1 min.
on the web

USE-IT-OR-LOSE-IT RECIPES Take root-to-stem cooking to the next degree with these recipes that make clever—and delicious—use of stems, peels, rinds, and other tasty tidbits you might normally throw away. From crisp potato-skin curls to candied orange peel to corn cob–enhanced chowder, it’s the ultimate in upcycling. Find the recipes at FineCooking.com/collections/use-it-or-lose-it. Everything You Need For Apple Season There’s no better way to celebrate fall than a trip to a local orchard. Check out our top tools for turning your sweet, juicy haul into apple pies, crisps, doughnuts, and more. Happy picking! See the collection at FineCooking.com/apple-season-tools. Digital Editions Fine Cooking’s tablet editions—available for iPad, Windows, and Android devices—are the same gorgeous issues you love but full of interactive extras like videos and search. Download the app at FineCooking.com/app. Access is free with your print subscription. Connect…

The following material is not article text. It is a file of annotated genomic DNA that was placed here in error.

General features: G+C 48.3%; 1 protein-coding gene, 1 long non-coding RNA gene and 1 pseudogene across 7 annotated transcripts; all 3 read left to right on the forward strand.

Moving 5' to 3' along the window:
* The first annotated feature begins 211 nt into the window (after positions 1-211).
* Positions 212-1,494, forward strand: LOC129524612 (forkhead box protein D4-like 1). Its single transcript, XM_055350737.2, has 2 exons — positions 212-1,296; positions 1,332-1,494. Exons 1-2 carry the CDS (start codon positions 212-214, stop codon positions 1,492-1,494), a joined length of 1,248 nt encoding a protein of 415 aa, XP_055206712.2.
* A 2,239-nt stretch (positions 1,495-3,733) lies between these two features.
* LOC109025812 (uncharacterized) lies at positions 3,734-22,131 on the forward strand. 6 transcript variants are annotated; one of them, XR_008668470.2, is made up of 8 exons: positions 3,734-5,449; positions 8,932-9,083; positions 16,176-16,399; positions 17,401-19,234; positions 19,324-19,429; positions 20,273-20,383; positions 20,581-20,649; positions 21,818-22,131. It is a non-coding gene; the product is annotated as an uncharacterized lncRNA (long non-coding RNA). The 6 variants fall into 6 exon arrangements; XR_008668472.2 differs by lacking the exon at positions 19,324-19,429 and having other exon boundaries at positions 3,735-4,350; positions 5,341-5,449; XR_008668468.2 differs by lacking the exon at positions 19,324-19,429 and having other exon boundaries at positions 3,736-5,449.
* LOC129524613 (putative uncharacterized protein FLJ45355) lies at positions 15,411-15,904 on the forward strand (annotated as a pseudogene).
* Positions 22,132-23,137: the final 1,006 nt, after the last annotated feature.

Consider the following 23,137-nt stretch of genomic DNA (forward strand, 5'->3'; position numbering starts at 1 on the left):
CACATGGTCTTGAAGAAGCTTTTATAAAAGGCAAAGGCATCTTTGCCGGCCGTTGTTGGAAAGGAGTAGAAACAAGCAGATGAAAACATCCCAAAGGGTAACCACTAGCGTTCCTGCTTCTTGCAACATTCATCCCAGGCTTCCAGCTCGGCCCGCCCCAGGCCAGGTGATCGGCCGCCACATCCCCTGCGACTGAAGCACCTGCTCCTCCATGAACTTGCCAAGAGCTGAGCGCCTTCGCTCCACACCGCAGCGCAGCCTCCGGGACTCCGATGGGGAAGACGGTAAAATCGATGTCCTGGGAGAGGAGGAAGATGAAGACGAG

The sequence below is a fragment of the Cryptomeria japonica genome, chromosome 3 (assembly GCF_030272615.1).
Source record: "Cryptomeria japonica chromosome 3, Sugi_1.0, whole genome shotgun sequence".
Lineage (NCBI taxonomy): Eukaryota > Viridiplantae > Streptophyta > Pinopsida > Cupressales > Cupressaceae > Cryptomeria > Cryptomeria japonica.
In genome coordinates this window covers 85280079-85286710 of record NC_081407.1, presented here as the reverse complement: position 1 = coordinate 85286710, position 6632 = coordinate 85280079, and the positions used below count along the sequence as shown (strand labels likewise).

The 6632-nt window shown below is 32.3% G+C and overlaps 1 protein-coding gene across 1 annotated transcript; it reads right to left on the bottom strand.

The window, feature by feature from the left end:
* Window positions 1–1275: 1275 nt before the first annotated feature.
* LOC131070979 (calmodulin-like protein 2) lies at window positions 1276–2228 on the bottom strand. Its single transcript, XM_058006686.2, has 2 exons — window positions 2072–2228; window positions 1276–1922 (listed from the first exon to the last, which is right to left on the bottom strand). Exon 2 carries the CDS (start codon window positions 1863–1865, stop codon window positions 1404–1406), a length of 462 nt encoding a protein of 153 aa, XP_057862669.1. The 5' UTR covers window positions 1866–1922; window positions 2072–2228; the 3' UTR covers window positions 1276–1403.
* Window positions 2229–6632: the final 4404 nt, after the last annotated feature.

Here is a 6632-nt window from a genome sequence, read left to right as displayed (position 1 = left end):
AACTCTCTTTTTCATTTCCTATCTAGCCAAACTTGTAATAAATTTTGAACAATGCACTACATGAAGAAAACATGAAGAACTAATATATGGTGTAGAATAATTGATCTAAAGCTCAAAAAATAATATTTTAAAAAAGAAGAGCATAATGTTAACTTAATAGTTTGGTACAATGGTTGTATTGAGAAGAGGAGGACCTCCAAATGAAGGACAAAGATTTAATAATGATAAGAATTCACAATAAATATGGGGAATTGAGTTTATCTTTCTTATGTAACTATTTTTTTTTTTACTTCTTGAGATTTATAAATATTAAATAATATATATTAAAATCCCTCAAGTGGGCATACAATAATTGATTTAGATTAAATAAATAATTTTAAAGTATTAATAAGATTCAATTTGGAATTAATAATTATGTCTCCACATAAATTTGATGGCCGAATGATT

9 min.
make it tonight

speedy sausage, tomato, and white bean soup Colorful and comforting, this stewlike soup satisfies, especially on a cold day. There’s a lot of rosemary in the dish, but it doesn’t overwhelm; the sausage and hearty vegetables can more than handle it. Serves 4 to 6 2 Tbs. olive oil1 lb. bulk sweet Italian sausage1 medium yellow onion, coarsely chopped1 large carrot, coarsely chopped1 medium russet potato, peeled and coarsely chopped3 medium cloves garlic, coarsely chopped1 Tbs. minced fresh rosemary1 15.5-oz. can Great Northern beans, drained and rinsed1 14.5-oz. can diced fire-roasted tomatoes6 cups unsalted chicken stock2 oz. curly kale, tough stems removed and leaves coarsely chopped (about 2 packed cups)Kosher salt and freshly ground black pepperGrated Grana Padano or Parmigiano-Reggiano, for servingCrusty bread (optional) In a 5- to 6-quart Dutch oven or similar…